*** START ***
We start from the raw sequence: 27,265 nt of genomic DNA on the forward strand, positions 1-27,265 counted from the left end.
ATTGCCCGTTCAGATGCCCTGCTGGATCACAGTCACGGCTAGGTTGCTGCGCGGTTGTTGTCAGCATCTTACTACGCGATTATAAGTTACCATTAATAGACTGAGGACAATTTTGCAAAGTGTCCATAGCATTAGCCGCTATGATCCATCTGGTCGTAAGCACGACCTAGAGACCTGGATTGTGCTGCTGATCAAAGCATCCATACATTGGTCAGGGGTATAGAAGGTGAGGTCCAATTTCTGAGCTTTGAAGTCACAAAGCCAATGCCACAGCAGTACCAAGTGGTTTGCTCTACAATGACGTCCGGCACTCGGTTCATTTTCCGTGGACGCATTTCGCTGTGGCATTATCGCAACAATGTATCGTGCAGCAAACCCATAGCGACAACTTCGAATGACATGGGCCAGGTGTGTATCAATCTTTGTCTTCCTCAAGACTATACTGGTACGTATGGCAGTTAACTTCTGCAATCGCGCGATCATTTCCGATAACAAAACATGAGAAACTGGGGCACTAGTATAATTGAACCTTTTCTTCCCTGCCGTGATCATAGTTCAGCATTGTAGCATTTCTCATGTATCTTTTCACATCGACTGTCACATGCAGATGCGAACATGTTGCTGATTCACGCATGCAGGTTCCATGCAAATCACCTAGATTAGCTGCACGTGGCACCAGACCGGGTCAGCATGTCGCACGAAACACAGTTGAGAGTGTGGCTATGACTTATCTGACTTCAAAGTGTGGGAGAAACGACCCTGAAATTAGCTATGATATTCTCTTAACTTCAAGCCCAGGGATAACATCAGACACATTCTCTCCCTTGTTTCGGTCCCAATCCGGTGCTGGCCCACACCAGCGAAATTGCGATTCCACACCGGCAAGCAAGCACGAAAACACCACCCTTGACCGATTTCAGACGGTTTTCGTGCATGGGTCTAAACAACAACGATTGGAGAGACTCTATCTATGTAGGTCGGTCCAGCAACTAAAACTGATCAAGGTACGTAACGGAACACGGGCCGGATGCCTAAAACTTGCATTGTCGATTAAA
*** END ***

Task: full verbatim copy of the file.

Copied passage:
We start from the raw sequence: 27,265 nt of genomic DNA on the forward strand, positions 1-27,265 counted from the left end.
ATTGCCCGTTCAGATGCCCTGCTGGATCACAGTCACGGCTAGGTTGCTGCGCGGTTGTTGTCAGCATCTTACTACGCGATTATAAGTTACCATTAATAGACTGAGGACAATTTTGCAAAGTGTCCATAGCATTAGCCGCTATGATCCATCTGGTCGTAAGCACGACCTAGAGACCTGGATTGTGCTGCTGATCAAAGCATCCATACATTGGTCAGGGGTATAGAAGGTGAGGTCCAATTTCTGAGCTTTGAAGTCACAAAGCCAATGCCACAGCAGTACCAAGTGGTTTGCTCTACAATGACGTCCGGCACTCGGTTCATTTTCCGTGGACGCATTTCGCTGTGGCATTATCGCAACAATGTATCGTGCAGCAAACCCATAGCGACAACTTCGAATGACATGGGCCAGGTGTGTATCAATCTTTGTCTTCCTCAAGACTATACTGGTACGTATGGCAGTTAACTTCTGCAATCGCGCGATCATTTCCGATAACAAAACATGAGAAACTGGGGCACTAGTATAATTGAACCTTTTCTTCCCTGCCGTGATCATAGTTCAGCATTGTAGCATTTCTCATGTATCTTTTCACATCGACTGTCACATGCAGATGCGAACATGTTGCTGATTCACGCATGCAGGTTCCATGCAAATCACCTAGATTAGCTGCACGTGGCACCAGACCGGGTCAGCATGTCGCACGAAACACAGTTGAGAGTGTGGCTATGACTTATCTGACTTCAAAGTGTGGGAGAAACGACCCTGAAATTAGCTATGATATTCTCTTAACTTCAAGCCCAGGGATAACATCAGACACATTCTCTCCCTTGTTTCGGTCCCAATCCGGTGCTGGCCCACACCAGCGAAATTGCGATTCCACACCGGCAAGCAAGCACGAAAACACCACCCTTGACCGATTTCAGACGGTTTTCGTGCATGGGTCTAAACAACAACGATTGGAGAGACTCTATCTATGTAGGTCGGTCCAGCAACTAAAACTGATCAAGGTACGTAACGGAACACGGGCCGGATGCCTAAAACTTGCATTGTCGATTAAA